1. Responsible business: Boards must be careful to go beyond intent and describe the true experience of stakeholdersThe interest in corporate social purpose has been around for quite some time in both UK and US from climate change to sustainability. Not only that investors are more focus on their belief over corporate’ role in society beyond monetary returns to investor but also from the employee’s perspective, corporates have been experiencing employee activism causing work stoppages and protest. Additionally, companies increasingly recognize to embrace social purpose issues in order to provide a stronger value proposition in terms of differentiation, access to capital, and sustainability. That might be the reason why several groups in the US are developing standards to evaluate sustainability performance by corporations while the UK Governance Code 2018 reflects the increased expectations of companies to clarify their intended relationship with the wider world and make a positive impact through their core business. This year, we explore the developing pressures on companies from the PRA, FCA   and investors to move toward incorporating the voluntary recommendation of the Task Force on Climate-related Financial Disclosure (TCFD) in the annual report. Some example of the recommendations include organization’s governance around climate-related risks and opportunities; actual and potential impacts of climate-related risks and opportunities on the organization’s businesses, strategy, and financial planning; how the organization identifies, assesses, and manages climate-related risks; and the metrics and targets used to assess and manage relevant climate-related risks and opportunities.By being responsible business in today’s world, board can no longer deliberate only their impact to society, but being equally important, board must also incorporate other consequences from wider stakeholder considerations including their corporate culture in order to avoid culture risk borne by negative culture on the bottom line or in another words, employees. On the upper hand, positive culture can create positive impact on your company by being the company that others want to do business with. This task could be difficult because at board level, you are normally unaware of the corporate culture as you are not always present in company offices. However, tools such as employee engagement surveys could help boards to assess and oversee corporate culture to make sure that the potential risk and threat are minimized.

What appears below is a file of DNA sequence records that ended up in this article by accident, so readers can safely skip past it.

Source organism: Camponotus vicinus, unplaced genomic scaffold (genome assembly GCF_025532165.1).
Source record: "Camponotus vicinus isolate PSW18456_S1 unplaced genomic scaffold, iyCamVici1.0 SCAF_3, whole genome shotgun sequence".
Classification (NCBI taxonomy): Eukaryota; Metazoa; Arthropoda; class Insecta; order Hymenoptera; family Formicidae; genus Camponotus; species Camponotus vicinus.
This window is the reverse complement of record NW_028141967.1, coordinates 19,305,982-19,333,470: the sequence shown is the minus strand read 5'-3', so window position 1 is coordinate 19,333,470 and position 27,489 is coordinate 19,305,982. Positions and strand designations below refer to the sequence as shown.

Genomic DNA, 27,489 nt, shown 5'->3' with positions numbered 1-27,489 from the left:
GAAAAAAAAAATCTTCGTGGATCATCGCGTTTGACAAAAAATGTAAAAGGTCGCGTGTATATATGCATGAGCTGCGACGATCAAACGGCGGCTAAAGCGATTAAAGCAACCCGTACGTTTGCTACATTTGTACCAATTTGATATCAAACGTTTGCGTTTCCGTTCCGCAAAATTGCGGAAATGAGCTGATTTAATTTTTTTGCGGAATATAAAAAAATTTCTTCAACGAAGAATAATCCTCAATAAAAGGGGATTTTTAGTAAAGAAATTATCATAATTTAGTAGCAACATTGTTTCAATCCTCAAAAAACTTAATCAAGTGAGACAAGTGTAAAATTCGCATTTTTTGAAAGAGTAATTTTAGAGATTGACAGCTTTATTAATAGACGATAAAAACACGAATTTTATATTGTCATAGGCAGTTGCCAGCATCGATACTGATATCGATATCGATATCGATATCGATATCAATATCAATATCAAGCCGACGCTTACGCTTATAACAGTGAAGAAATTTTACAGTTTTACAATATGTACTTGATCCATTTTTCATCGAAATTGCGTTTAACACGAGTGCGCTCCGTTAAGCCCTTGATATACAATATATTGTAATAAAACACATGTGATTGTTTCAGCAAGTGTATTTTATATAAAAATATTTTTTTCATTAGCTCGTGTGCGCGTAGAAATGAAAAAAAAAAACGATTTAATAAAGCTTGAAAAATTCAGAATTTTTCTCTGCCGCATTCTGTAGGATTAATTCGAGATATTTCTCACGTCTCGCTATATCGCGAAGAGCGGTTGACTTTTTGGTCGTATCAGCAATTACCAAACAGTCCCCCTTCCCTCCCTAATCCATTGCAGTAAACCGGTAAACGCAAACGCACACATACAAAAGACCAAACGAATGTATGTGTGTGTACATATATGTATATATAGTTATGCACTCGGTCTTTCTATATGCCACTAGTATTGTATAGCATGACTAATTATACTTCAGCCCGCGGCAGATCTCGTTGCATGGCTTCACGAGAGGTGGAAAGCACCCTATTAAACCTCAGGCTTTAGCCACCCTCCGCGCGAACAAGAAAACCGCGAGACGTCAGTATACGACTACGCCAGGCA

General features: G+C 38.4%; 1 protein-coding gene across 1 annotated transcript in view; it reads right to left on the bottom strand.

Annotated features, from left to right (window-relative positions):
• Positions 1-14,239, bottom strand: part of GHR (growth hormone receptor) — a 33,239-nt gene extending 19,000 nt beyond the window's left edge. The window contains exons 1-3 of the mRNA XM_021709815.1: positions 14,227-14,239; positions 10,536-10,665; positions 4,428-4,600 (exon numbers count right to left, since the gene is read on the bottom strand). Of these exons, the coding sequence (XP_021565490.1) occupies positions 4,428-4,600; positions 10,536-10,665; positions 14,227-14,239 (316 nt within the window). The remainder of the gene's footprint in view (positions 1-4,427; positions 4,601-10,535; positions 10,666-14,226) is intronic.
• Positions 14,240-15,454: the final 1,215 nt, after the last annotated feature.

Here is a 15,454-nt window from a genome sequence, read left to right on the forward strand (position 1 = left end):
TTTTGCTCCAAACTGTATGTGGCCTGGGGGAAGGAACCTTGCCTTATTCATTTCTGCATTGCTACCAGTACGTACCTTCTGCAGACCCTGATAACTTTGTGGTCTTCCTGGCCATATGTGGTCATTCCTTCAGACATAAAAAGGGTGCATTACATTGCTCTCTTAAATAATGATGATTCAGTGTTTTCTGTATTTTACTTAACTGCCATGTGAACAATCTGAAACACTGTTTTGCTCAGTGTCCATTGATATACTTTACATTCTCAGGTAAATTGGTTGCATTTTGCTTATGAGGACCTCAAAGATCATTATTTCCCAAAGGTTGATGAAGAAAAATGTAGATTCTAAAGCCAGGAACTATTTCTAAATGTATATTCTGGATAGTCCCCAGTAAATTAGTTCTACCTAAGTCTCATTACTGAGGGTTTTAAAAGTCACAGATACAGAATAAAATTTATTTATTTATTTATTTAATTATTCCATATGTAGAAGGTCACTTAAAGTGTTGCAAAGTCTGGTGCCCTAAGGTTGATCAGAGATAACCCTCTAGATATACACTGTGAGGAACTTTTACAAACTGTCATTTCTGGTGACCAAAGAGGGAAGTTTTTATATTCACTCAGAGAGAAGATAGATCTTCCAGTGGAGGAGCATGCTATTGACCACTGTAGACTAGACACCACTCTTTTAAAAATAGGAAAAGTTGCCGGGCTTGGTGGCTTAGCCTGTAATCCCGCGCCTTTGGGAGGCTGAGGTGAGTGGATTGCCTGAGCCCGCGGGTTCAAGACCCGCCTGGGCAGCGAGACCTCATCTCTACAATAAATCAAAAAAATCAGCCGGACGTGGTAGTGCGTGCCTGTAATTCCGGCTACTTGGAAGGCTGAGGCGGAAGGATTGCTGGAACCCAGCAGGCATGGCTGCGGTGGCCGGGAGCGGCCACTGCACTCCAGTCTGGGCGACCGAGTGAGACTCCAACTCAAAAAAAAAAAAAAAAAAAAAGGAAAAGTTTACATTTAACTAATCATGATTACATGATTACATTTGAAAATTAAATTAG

2. Board compositions: Boards will need to try harder to gain action required to deliver significant movement on board diversityBoard composition has always been on the boardroom agenda for decades. The importance of it has been increasing over the past few years as witnesses from numerous government initiatives around board diversity. As time passes, the board composition has become even broader and more complex with not just combination of skills set but also include other aspect of diversity such as gender, age, ethnicity, race, educational background, and professional backgrounds.  The prediction of AICD suggested more in that the future of the board composition will be younger as baby boomers generation will start to leave the workforce, paving its way toward younger generation to renew the board. This also align with Thailand context as we are now moving toward “Aging Society”; there will be more investors on boards as investors seek greater say in companies they own; and interestingly, as “Disruptive Technology” has been in the global trend for more than decade, the concept of robo directors might not be so far-fetched after all. When talking about ‘robo’ director, we do not expect to see robot directors to replace human directors. It is more likely that the software algorithms will be used as an input to help boards to understand their organizations they governed better so that they can make the right decision that best fit their organization, such as modelling executive pay outcomes. However, if the execution of these algorithms are in place, it might encourage firms to reduce their board sizes as the technology can do the routine tasks of many directors. Even though there has been strong pressure on the board development on diversity, companies have failed to deliver significant movement as the challenge for companies aiming to increase diversity is self-reporting - the need to ask employees to inform the company about their protected characteristics in order to analyze diversity, improve policies and publish information. However, there are several good practice actions that can be implemented by companies and help towards reducing self-reporting barriers. These include internal communications campaigns to highlight to staff how data collected will be used to support equality, collecting data at regular intervals and on a rolling basis, publishing equality reports that show workforce breakdowns of employees by protected characteristics; monitoring recruitment bias; and establishing working groups or action plans to address ethnicity and disability pay gaps.